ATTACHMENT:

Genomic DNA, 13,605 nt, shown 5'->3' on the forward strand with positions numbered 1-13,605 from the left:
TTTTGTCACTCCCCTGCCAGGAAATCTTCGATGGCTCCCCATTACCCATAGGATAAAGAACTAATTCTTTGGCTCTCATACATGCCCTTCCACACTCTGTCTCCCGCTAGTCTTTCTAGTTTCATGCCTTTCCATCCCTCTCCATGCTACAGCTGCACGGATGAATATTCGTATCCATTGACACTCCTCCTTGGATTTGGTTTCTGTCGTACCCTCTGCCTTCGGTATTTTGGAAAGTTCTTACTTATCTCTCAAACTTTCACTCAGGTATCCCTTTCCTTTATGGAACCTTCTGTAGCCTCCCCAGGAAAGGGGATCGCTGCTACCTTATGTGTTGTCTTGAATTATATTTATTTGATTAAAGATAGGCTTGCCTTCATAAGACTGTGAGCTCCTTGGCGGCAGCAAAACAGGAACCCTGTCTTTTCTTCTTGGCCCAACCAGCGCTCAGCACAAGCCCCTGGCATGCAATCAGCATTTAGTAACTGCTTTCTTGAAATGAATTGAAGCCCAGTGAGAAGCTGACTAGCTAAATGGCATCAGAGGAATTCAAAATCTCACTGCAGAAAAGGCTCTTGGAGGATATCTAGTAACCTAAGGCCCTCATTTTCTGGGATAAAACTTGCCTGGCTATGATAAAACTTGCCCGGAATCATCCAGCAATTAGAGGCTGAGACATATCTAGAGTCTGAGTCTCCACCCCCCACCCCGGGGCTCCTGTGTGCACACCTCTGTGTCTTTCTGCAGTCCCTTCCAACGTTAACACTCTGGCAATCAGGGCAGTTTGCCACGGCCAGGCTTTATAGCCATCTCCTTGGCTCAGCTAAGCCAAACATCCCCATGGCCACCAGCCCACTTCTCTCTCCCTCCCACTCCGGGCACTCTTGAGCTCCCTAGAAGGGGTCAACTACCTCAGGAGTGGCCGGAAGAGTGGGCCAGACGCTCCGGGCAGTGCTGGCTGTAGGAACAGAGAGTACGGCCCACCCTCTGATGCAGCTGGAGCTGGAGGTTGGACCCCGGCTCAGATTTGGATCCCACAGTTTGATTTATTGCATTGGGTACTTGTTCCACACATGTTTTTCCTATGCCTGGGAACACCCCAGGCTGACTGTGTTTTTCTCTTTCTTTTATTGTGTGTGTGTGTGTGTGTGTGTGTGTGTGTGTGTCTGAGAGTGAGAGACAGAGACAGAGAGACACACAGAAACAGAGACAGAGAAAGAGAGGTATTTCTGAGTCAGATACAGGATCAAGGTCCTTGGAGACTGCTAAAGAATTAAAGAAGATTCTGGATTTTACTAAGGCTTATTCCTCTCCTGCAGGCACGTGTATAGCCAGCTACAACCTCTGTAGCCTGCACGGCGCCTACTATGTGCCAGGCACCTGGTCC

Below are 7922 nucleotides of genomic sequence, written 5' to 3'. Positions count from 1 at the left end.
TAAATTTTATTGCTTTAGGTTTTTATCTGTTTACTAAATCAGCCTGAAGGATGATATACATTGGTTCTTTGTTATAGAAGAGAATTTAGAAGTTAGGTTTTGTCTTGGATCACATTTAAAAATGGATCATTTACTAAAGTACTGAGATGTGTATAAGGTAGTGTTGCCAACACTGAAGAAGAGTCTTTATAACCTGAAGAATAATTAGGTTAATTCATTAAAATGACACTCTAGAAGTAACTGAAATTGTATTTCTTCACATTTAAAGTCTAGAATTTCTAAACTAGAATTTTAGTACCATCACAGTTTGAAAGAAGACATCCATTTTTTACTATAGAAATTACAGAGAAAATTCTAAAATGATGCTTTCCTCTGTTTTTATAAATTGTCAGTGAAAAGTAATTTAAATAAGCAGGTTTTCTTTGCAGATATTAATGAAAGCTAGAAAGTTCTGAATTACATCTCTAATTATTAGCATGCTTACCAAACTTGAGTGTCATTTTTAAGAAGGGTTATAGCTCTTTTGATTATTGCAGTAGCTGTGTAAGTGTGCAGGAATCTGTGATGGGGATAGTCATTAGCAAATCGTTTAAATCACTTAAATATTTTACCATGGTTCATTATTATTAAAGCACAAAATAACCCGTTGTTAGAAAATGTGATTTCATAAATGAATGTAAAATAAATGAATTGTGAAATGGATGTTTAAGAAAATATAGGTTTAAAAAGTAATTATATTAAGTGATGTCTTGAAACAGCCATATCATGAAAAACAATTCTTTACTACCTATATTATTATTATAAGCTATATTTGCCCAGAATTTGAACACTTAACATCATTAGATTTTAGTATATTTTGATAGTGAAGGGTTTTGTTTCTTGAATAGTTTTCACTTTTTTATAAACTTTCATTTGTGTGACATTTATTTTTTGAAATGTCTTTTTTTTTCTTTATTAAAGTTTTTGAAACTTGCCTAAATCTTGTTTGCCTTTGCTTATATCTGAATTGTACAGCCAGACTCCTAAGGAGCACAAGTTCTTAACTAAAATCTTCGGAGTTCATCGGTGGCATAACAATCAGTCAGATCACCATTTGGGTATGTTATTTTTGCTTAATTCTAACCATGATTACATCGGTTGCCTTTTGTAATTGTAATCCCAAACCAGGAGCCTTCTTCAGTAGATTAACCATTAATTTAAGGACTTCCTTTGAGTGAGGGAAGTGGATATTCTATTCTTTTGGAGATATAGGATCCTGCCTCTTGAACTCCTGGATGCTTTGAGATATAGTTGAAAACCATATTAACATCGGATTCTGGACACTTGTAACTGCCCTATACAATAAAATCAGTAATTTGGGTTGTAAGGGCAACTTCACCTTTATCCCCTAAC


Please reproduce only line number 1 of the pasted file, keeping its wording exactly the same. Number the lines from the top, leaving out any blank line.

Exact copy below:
Genomic DNA, 13,605 nt, shown 5'->3' on the forward strand with positions numbered 1-13,605 from the left: